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This strategy created the Amnesty Law, and its dominant interpretation is the most powerful barrier blocking social and historical memory about the dictatorship. And it was through this new legal-political-ideological mechanism that the guarantee of immunity for the Armed Forces was extracted. The State used this mechanism to plaster with forgetting impunity, concealment, silence, and lies the arbitrary detentions, the torture, the secret military courts operating beyond the rule of law, the killings, and the forced disappearances perpetrated by its agents.
It did so in such a way that it could regularly refuse demands made by relatives of the dead and disappeared, former political prisoners, and human rights organizations for the investigation into the facts and the circumstances of what happened, public recognition of what had taken place, reparations for the victims, memorializing measures, and holding the repressive agents criminally responsible.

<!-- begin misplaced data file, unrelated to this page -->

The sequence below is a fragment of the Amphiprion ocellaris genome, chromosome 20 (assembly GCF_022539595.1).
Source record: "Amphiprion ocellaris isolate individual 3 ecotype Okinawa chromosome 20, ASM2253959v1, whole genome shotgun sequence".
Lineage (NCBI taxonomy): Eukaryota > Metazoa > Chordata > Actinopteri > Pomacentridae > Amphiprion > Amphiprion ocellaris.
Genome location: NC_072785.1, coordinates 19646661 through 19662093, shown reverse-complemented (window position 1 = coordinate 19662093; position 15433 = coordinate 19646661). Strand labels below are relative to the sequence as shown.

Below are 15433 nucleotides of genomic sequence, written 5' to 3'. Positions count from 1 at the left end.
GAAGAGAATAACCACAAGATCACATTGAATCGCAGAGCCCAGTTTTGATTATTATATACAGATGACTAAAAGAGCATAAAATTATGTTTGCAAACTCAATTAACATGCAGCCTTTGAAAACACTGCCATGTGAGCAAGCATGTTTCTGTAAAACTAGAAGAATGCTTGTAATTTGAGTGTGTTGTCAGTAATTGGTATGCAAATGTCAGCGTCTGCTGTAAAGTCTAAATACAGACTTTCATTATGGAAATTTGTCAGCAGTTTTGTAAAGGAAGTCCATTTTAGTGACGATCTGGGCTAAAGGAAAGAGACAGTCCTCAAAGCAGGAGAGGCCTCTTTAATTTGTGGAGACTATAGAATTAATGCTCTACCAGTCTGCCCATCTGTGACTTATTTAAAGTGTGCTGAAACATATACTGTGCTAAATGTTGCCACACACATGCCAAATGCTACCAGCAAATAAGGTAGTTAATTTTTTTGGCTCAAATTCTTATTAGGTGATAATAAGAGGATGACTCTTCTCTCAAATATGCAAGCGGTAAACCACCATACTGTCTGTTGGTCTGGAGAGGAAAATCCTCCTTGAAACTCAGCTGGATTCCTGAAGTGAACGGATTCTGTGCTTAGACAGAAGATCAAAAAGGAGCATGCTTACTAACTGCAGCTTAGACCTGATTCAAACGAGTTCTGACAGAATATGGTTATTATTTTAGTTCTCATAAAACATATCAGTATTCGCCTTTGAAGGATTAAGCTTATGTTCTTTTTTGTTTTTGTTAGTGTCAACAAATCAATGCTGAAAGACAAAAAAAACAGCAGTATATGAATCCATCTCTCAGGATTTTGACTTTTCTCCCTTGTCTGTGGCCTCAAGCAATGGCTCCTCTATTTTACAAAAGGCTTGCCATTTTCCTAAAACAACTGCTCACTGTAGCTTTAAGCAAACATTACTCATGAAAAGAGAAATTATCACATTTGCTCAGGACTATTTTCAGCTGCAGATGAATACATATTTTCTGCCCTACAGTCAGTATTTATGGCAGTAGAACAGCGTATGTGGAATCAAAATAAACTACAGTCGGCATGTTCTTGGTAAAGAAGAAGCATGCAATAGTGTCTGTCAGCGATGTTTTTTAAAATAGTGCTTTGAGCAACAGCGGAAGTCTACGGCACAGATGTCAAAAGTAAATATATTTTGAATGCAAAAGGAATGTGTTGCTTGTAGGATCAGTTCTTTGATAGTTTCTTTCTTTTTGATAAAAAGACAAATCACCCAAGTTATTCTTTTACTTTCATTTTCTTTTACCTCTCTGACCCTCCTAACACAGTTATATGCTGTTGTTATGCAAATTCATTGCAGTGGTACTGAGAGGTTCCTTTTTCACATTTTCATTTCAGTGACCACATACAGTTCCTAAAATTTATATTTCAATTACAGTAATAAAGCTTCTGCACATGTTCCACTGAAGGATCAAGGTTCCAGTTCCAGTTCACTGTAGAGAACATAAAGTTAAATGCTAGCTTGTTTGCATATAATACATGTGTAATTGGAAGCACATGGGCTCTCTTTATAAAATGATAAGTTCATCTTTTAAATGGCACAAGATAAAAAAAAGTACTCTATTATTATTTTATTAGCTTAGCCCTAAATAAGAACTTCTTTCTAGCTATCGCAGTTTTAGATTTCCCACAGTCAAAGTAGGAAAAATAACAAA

It is not surprising, given this context, that the government would block any consistent policy or mechanism for transitional justice. Decades would have to pass for the extremely long amnesic phase would show any signs of change.
The first significant step took place during the Fernando Henrique Cardoso administration in After discreet negotiations with the military took place about the thorny topic of dictatorship repression and emphatic assurances that amnesty was not being questioned, the Brazilian State assumed, for the first time, responsibility for the deaths of disappeared political opposition — without investigating the circumstances of those deaths or naming the responsible parties, individual or institutional.
It also guaranteed death certificates for the families — even though the families bore the burden of proof — and monetary reparations which the majority of families had not demanded.
There was a marked privatized slant and the clear goal of impeding any public debate about the topic in society. In , in the name of national reconciliation and commitment to close the question of the past at once, the Amnesty Commission was established for the politically persecuted. These advances tied into the linchpin of reparations and its connections with truth and memory.